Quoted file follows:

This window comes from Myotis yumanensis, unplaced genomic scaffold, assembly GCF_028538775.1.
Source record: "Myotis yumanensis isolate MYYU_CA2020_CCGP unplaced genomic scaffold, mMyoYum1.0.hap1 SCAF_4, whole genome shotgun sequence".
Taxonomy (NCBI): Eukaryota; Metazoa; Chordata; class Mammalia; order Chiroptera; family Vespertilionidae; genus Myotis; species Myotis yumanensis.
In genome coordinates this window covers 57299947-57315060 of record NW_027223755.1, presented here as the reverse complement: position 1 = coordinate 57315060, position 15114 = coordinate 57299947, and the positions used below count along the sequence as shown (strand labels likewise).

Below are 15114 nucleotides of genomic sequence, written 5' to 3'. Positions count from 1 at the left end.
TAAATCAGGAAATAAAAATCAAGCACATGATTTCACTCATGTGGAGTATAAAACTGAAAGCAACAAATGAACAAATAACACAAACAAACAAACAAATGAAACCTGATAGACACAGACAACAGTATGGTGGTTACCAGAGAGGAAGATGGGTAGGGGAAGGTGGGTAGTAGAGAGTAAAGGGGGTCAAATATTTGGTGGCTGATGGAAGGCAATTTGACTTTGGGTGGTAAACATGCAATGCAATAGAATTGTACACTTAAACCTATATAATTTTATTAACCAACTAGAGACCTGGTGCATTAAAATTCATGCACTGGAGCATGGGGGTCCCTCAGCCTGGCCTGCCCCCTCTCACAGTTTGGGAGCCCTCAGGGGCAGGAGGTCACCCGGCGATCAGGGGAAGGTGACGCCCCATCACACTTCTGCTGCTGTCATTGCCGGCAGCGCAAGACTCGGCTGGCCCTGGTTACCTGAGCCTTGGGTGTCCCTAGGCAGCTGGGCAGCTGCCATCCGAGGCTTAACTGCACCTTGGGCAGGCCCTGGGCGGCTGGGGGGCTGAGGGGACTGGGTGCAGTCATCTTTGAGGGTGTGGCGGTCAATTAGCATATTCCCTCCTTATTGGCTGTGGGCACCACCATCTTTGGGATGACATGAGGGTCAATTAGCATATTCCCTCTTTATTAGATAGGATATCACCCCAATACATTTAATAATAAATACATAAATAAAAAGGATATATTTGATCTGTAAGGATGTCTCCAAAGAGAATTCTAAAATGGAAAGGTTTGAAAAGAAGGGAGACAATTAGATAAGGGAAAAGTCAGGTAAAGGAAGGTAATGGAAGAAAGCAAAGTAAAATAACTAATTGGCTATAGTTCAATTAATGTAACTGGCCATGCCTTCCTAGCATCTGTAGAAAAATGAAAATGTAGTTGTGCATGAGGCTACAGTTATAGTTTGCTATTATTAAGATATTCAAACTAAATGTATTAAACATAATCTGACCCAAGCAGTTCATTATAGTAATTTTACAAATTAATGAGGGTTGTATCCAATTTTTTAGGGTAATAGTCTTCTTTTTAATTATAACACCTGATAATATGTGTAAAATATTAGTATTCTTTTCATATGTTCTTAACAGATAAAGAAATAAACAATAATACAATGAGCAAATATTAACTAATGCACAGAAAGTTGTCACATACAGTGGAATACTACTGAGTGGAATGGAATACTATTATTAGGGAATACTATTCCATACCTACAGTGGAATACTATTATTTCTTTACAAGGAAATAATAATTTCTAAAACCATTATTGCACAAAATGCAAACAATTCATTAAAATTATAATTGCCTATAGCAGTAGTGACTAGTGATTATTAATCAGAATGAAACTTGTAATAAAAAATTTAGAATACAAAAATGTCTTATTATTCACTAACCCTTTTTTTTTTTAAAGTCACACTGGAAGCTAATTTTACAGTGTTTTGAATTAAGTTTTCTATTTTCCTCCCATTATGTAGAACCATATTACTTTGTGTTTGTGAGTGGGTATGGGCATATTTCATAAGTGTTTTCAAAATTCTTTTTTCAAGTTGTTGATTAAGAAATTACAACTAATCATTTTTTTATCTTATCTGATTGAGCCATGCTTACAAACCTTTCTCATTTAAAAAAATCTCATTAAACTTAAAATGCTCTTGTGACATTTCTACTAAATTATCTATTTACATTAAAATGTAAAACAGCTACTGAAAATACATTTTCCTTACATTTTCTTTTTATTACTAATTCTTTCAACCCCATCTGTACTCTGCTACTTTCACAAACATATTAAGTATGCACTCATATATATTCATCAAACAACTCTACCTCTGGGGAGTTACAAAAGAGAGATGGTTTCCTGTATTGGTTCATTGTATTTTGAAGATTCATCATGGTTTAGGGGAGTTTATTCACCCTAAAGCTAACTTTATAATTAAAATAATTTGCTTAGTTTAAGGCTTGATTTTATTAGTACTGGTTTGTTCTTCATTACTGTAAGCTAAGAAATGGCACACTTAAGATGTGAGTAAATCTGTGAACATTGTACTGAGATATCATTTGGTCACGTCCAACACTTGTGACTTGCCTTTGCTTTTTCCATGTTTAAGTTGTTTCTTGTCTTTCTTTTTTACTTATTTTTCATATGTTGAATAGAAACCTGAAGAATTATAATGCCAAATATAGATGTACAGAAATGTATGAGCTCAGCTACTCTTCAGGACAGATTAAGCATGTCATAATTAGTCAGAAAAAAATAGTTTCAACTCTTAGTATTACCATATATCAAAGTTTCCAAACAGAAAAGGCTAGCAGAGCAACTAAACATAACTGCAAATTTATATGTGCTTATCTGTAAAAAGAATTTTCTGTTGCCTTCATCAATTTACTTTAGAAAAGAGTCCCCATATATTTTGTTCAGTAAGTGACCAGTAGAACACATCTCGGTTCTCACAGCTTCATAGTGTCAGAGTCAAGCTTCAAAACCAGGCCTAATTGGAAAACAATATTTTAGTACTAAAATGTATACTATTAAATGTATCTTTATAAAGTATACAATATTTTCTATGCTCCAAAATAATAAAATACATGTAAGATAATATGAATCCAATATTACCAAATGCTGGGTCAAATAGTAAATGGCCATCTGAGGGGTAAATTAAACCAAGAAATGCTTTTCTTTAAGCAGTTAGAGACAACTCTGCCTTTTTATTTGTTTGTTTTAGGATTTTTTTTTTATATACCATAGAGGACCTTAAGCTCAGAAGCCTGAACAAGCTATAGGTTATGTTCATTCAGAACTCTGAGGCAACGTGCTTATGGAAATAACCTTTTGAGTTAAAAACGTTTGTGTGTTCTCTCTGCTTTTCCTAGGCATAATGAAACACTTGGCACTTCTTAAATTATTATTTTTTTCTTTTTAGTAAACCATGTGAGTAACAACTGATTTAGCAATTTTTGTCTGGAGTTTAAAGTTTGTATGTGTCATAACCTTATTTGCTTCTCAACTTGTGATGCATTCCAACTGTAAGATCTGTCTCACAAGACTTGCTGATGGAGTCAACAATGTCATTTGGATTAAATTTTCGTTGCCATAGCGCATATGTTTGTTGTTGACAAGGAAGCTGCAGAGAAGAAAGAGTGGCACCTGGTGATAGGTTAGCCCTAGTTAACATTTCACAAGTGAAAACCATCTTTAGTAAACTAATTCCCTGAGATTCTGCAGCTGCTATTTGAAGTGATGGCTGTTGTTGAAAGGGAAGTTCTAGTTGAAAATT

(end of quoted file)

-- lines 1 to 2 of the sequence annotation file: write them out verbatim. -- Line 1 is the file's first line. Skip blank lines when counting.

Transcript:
This window comes from Myotis yumanensis, unplaced genomic scaffold, assembly GCF_028538775.1.
Source record: "Myotis yumanensis isolate MYYU_CA2020_CCGP unplaced genomic scaffold, mMyoYum1.0.hap1 SCAF_4, whole genome shotgun sequence".